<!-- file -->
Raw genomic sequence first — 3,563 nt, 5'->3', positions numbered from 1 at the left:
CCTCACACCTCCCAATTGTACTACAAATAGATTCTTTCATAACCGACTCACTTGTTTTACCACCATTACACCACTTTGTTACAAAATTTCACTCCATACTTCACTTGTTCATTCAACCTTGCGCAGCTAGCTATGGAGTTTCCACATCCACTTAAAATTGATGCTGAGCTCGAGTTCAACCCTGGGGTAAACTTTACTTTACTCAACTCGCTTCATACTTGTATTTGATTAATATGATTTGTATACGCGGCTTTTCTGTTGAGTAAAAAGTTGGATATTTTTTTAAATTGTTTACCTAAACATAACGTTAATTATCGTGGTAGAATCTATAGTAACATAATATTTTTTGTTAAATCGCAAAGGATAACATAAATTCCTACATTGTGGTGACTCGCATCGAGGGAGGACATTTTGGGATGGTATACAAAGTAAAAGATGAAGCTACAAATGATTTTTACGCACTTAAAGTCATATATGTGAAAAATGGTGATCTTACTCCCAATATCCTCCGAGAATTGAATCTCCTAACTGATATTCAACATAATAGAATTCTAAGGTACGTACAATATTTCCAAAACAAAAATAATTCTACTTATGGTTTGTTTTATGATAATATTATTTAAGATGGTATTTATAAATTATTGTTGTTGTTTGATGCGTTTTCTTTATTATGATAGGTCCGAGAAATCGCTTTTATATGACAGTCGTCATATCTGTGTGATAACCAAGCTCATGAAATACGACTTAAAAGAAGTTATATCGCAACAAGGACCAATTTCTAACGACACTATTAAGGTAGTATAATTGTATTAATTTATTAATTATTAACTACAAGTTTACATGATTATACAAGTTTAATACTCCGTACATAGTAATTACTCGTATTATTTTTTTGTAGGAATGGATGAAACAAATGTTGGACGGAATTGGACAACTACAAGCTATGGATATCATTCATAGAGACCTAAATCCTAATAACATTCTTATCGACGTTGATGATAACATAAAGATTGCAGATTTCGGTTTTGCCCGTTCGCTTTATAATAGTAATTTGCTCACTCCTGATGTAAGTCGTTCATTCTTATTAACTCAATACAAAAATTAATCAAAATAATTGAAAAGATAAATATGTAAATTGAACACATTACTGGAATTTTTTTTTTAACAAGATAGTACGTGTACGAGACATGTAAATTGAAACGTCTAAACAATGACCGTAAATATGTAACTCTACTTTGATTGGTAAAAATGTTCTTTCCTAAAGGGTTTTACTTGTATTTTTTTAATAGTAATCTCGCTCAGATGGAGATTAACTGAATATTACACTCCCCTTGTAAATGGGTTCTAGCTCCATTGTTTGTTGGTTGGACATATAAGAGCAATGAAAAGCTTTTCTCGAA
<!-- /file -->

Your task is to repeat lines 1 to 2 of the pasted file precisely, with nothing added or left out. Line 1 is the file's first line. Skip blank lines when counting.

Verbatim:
Raw genomic sequence first — 3,563 nt, 5'->3', positions numbered from 1 at the left:
CCTCACACCTCCCAATTGTACTACAAATAGATTCTTTCATAACCGACTCACTTGTTTTACCACCATTACACCACTTTGTTACAAAATTTCACTCCATACTTCACTTGTTCATTCAACCTTGCGCAGCTAGCTATGGAGTTTCCACATCCACTTAAAATTGATGCTGAGCTCGAGTTCAACCCTGGGGTAAACTTTACTTTACTCAACTCGCTTCATACTTGTATTTGATTAATATGATTTGTATACGCGGCTTTTCTGTTGAGTAAAAAGTTGGATATTTTTTTAAATTGTTTACCTAAACATAACGTTAATTATCGTGGTAGAATCTATAGTAACATAATATTTTTTGTTAAATCGCAAAGGATAACATAAATTCCTACATTGTGGTGACTCGCATCGAGGGAGGACATTTTGGGATGGTATACAAAGTAAAAGATGAAGCTACAAATGATTTTTACGCACTTAAAGTCATATATGTGAAAAATGGTGATCTTACTCCCAATATCCTCCGAGAATTGAATCTCCTAACTGATATTCAACATAATAGAATTCTAAGGTACGTACAATATTTCCAAAACAAAAATAATTCTACTTATGGTTTGTTTTATGATAATATTATTTAAGATGGTATTTATAAATTATTGTTGTTGTTTGATGCGTTTTCTTTATTATGATAGGTCCGAGAAATCGCTTTTATATGACAGTCGTCATATCTGTGTGATAACCAAGCTCATGAAATACGACTTAAAAGAAGTTATATCGCAACAAGGACCAATTTCTAACGACACTATTAAGGTAGTATAATTGTATTAATTTATTAATTATTAACTACAAGTTTACATGATTATACAAGTTTAATACTCCGTACATAGTAATTACTCGTATTATTTTTTTGTAGGAATGGATGAAACAAATGTTGGACGGAATTGGACAACTACAAGCTATGGATATCATTCATAGAGACCTAAATCCTAATAACATTCTTATCGACGTTGATGATAACATAAAGATTGCAGATTTCGGTTTTGCCCGTTCGCTTTATAATAGTAATTTGCTCACTCCTGATGTAAGTCGTTCATTCTTATTAACTCAATACAAAAATTAATCAAAATAATTGAAAAGATAAATATGTAAATTGAACACATTACTGGAATTTTTTTTTTAACAAGATAGTACGTGTACGAGACATGTAAATTGAAACGTCTAAACAATGACCGTAAATATGTAACTCTACTTTGATTGGTAAAAATGTTCTTTCCTAAAGGGTTTTACTTGTATTTTTTTAATAGTAATCTCGCTCAGATGGAGATTAACTGAATATTACACTCCCCTTGTAAATGGGTTCTAGCTCCATTGTTTGTTGGTTGGACATATAAGAGCAATGAAAAGCTTTTCTCGAA